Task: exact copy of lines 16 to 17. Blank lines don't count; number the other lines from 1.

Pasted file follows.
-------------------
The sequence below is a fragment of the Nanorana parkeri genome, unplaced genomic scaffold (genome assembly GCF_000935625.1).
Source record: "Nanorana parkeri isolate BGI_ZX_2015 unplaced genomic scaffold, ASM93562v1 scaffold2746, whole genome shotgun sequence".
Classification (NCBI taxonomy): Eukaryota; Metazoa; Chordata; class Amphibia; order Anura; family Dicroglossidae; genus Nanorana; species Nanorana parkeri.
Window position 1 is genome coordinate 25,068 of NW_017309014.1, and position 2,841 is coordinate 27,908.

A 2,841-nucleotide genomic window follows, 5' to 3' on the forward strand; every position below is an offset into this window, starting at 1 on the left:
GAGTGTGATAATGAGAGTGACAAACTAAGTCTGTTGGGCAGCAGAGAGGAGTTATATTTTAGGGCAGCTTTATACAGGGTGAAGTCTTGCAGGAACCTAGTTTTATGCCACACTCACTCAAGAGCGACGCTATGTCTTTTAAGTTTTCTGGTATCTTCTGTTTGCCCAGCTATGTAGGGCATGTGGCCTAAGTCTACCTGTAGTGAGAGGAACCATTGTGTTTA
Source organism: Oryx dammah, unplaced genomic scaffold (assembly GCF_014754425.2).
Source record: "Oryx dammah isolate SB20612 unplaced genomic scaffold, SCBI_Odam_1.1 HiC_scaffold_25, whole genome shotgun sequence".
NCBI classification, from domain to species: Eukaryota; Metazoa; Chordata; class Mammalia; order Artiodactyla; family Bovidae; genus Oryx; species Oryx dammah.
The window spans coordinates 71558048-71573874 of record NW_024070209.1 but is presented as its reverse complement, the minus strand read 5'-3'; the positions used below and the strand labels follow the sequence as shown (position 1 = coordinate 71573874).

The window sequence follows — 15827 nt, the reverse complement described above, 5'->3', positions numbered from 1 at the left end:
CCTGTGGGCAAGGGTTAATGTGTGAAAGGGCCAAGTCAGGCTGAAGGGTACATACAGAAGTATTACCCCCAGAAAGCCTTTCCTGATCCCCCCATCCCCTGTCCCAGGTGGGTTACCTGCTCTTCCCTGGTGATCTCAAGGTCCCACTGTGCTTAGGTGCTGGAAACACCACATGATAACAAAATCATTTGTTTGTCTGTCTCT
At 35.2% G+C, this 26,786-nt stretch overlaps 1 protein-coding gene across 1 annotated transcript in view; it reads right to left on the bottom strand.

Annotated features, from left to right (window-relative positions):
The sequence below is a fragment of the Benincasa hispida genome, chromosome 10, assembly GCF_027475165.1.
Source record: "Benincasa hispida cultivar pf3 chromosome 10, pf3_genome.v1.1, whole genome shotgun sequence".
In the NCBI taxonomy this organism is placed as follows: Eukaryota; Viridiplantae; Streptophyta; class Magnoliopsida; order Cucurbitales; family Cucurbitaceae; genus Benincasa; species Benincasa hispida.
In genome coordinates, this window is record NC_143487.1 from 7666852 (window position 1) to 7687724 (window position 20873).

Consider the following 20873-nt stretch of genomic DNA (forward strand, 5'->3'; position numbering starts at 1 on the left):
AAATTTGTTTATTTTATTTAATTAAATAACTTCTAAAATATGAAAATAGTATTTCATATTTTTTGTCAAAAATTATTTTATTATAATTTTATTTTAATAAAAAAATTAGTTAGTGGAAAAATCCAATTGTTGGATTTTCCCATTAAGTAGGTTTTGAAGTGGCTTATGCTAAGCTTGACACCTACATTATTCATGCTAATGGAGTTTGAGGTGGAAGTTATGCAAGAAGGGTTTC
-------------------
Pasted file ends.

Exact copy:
Source record: "Benincasa hispida cultivar pf3 chromosome 10, pf3_genome.v1.1, whole genome shotgun sequence".
In the NCBI taxonomy this organism is placed as follows: Eukaryota; Viridiplantae; Streptophyta; class Magnoliopsida; order Cucurbitales; family Cucurbitaceae; genus Benincasa; species Benincasa hispida.